The second reason is a lack of fact-checking, and this does not simply refer to anti-science movements. Remember when The Onion, a satirical news website, published an article naming Kim Jong Un the sexiest man alive and a Chinese newspaper ran the story? Or the other month when everyone thought the world’s oldest tree had been cut down? We live in a world of misinformation, and the internet can make things worse if we don’t distinguish fact from fiction. Confirmation bias is a tendency for people to be-lieve information that confirms their existing beliefs. This results in the spread of incorrect data, news and fictional statistics. There is a way around this. Before accepting something as fact, ask yourself where the sources are from. Who undertook the study? Is it a legitimate journalistic source? Where does it get its funding from? Furthermore, don’t get attached to a single position. Compare and contrast various points of view, because anything accurate and true will stand up to scrutiny.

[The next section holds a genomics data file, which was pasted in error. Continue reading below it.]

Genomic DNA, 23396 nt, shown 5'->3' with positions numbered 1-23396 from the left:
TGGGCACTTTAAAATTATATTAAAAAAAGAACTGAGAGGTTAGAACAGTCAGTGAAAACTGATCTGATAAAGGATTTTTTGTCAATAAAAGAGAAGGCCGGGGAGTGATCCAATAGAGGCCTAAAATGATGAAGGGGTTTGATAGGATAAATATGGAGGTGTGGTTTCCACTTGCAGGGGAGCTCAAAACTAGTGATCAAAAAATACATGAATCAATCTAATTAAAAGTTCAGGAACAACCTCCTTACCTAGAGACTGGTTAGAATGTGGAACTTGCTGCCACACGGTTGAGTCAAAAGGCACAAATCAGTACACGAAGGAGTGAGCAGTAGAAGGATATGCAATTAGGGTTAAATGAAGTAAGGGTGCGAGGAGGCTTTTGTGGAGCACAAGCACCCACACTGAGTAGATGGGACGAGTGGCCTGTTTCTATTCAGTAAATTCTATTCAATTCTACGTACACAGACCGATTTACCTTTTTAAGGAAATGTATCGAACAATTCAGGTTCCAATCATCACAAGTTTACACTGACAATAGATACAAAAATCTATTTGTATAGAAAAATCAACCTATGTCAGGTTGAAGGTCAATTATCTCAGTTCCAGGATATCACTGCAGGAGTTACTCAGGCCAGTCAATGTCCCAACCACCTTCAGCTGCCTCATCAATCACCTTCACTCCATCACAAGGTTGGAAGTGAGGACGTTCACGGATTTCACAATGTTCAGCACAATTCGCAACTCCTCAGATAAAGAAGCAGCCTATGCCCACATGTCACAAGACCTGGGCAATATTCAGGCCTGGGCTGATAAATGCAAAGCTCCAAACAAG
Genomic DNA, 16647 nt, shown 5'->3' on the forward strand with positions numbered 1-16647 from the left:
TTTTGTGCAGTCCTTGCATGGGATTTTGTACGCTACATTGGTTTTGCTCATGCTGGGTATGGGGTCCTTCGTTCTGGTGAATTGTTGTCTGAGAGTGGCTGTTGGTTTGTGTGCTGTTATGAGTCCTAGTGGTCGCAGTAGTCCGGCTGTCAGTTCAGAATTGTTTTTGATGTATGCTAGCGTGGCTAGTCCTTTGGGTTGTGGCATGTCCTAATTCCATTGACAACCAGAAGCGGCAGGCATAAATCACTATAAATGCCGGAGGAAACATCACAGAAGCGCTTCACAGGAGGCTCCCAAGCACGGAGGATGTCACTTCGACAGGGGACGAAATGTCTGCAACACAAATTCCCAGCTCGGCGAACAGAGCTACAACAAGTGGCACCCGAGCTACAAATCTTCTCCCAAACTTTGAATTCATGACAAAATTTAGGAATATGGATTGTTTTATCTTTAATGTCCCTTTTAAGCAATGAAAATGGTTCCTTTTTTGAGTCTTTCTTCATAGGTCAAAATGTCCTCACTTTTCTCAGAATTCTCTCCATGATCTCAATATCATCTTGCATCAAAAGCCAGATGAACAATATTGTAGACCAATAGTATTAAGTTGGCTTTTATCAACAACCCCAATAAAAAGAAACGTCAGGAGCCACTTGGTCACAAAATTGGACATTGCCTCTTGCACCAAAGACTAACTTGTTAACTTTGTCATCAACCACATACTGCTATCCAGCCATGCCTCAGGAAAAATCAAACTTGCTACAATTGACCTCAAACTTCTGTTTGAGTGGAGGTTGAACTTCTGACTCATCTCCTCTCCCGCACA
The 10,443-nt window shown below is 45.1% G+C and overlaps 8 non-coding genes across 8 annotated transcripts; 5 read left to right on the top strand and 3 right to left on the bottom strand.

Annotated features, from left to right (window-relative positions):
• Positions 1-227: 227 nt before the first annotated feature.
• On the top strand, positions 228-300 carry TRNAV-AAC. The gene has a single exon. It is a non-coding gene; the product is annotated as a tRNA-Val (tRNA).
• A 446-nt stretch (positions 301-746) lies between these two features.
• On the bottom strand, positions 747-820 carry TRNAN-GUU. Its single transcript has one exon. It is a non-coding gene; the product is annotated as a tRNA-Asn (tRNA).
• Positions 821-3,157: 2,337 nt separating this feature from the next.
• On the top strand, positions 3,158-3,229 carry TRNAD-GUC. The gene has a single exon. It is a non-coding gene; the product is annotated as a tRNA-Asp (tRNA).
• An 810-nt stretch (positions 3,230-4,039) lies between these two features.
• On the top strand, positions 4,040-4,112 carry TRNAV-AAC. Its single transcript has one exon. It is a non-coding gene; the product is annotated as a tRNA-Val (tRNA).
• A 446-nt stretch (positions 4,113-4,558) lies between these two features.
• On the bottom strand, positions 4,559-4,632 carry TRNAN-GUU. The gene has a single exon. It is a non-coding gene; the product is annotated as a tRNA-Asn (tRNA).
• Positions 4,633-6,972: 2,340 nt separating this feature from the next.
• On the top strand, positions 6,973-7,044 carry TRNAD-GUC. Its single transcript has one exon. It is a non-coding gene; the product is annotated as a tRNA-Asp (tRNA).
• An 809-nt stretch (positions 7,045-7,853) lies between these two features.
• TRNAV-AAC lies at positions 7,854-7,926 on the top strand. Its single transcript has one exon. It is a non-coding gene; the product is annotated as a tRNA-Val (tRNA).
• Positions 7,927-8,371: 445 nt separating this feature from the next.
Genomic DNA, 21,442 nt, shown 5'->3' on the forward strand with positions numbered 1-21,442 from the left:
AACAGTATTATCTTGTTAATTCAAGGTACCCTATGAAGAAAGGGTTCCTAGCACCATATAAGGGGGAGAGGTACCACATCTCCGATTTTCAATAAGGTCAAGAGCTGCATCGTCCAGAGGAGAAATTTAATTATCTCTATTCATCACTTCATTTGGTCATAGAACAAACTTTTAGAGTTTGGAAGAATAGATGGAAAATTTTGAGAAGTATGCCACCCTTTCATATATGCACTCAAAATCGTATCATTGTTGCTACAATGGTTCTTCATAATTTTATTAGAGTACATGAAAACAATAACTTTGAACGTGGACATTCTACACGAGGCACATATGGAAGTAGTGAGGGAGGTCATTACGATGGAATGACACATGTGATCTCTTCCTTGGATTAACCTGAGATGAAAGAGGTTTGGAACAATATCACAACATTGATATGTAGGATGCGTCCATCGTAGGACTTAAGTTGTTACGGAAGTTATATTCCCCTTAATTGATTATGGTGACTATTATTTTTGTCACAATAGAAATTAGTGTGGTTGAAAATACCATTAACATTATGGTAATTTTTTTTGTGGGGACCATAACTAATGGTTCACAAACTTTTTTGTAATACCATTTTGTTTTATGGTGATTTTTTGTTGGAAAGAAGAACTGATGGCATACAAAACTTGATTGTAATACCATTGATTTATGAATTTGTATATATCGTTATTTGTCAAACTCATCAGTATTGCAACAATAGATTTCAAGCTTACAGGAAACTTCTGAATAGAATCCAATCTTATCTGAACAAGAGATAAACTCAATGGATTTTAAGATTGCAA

If there is one thing we should take from the recent outbreaks of communicable diseases in western countries, it’s that ignorance is contagious. While the desire to critically analyse information and make independent decisions is a positive aspiration, it must be combined with a push for scientific accuracy. Otherwise these decisions will fail to be rational or evidence based. If the medical community agrees that these decisions are putting vulnerable groups at risk – then perhaps it’s time to question whether we should retain the right to make them.